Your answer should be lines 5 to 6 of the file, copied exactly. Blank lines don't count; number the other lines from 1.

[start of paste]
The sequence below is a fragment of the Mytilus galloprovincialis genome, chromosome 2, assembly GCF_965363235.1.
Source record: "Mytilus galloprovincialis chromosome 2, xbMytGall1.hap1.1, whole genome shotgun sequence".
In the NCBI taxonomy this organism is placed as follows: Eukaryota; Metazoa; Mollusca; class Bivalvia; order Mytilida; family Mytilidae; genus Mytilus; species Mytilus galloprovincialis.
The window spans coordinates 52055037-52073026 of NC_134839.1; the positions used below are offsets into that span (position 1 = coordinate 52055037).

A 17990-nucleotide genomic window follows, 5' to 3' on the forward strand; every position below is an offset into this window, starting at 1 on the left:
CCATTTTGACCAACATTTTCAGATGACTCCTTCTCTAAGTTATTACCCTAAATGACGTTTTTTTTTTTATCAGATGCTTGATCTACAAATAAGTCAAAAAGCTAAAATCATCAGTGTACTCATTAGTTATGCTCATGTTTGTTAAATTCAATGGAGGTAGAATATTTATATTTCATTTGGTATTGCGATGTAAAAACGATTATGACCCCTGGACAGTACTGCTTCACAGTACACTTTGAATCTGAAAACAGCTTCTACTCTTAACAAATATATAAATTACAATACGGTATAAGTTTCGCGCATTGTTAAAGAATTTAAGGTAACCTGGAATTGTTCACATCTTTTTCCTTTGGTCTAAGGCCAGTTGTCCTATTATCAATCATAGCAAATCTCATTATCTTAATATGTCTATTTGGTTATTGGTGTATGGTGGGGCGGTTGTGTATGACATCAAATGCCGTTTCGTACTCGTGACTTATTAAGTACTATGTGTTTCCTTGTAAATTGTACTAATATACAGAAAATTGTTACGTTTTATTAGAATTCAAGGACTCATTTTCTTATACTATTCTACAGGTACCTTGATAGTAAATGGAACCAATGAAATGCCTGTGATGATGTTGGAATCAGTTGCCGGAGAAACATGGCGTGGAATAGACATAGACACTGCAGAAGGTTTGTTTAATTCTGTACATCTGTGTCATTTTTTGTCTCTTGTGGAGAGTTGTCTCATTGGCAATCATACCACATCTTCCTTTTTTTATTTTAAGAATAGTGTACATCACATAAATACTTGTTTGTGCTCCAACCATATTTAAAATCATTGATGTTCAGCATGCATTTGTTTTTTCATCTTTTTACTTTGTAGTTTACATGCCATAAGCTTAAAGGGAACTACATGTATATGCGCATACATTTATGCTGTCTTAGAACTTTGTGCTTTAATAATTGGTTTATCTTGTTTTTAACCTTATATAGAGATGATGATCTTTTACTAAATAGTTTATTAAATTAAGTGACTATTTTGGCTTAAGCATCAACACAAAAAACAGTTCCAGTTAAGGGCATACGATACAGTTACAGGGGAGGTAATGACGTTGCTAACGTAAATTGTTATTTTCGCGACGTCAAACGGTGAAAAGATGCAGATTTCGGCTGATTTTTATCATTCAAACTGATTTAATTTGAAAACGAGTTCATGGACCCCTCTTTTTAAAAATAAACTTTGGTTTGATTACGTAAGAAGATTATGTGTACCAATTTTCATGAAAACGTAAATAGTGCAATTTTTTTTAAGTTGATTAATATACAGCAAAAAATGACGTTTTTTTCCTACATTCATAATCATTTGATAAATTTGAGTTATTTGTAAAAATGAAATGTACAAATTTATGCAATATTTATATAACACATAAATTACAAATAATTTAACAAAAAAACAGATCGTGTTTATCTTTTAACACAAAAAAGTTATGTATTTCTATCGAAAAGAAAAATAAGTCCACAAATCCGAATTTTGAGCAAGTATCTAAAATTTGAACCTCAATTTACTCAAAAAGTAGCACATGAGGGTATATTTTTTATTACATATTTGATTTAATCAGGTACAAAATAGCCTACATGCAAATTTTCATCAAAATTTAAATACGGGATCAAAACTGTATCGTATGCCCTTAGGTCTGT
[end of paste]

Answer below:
A 17990-nucleotide genomic window follows, 5' to 3' on the forward strand; every position below is an offset into this window, starting at 1 on the left:
CCATTTTGACCAACATTTTCAGATGACTCCTTCTCTAAGTTATTACCCTAAATGACGTTTTTTTTTTTATCAGATGCTTGATCTACAAATAAGTCAAAAAGCTAAAATCATCAGTGTACTCATTAGTTATGCTCATGTTTGTTAAATTCAATGGAGGTAGAATATTTATATTTCATTTGGTATTGCGATGTAAAAACGATTATGACCCCTGGACAGTACTGCTTCACAGTACACTTTGAATCTGAAAACAGCTTCTACTCTTAACAAATATATAAATTACAATACGGTATAAGTTTCGCGCATTGTTAAAGAATTTAAGGTAACCTGGAATTGTTCACATCTTTTTCCTTTGGTCTAAGGCCAGTTGTCCTATTATCAATCATAGCAAATCTCATTATCTTAATATGTCTATTTGGTTATTGGTGTATGGTGGGGCGGTTGTGTATGACATCAAATGCCGTTTCGTACTCGTGACTTATTAAGTACTATGTGTTTCCTTGTAAATTGTACTAATATACAGAAAATTGTTACGTTTTATTAGAATTCAAGGACTCATTTTCTTATACTATTCTACAGGTACCTTGATAGTAAATGGAACCAATGAAATGCCTGTGATGATGTTGGAATCAGTTGCCGGAGAAACATGGCGTGGAATAGACATAGACACTGCAGAAGGTTTGTTTAATTCTGTACATCTGTGTCATTTTTTGTCTCTTGTGGAGAGTTGTCTCATTGGCAATCATACCACATCTTCCTTTTTTTATTTTAAGAATAGTGTACATCACATAAATACTTGTTTGTGCTCCAACCATATTTAAAATCATTGATGTTCAGCATGCATTTGTTTTTTCATCTTTTTACTTTGTAGTTTACATGCCATAAGCTTAAAGGGAACTACATGTATATGCGCATACATTTATGCTGTCTTAGAACTTTGTGCTTTAATAATTGGTTTATCTTGTTTTTAACCTTATATAGAGATGATGATCTTTTACTAAATAGTTTATTAAATTAAGTGACTATTTTGGCTTAAGCATCAACACAAAAAACAGTTCCAGTTAAGGGCATACGATACAGTTACAGGGGAGGTAATGACGTTGCTAACGTAAATTGTTATTTTCGCGACGTCAAACGGTGAAAAGATGCAGATTTCGGCTGATTTTTATCATTCAAACTGATTTAATTTGAAAACGAGTTCATGGACCCCTCTTTTTAAAAATAAACTTTGGTTTGATTACGTAAGAAGATTATGTGTACCAATTTTCATGAAAACGTAAATAGTGCAATTTTTTTTAAGTTGATTAATATACAGCAAAAAATGACGTTTTTTTCCTACATTCATAATCATTTGATAAATTTGAGTTATTTGTAAAAATGAAATGTACAAATTTATGCAATATTTATATAACACATAAATTACAAATAATTTAACAAAAAAACAGATCGTGTTTATCTTTTAACACAAAAAAGTTATGTATTTCTATCGAAAAGAAAAATAAGTCCACAAATCCGAATTTTGAGCAAGTATCTAAAATTTGAACCTCAATTTACTCAAAAAGTAGCACATGAGGGTATATTTTTTATTACATATTTGATTTAATCAGGTACAAAATAGCCTACATGCAAATTTTCATCAAAATTTAAATACGGGATCAAAACTGTATCGTATGCCCTTAGGTCTGT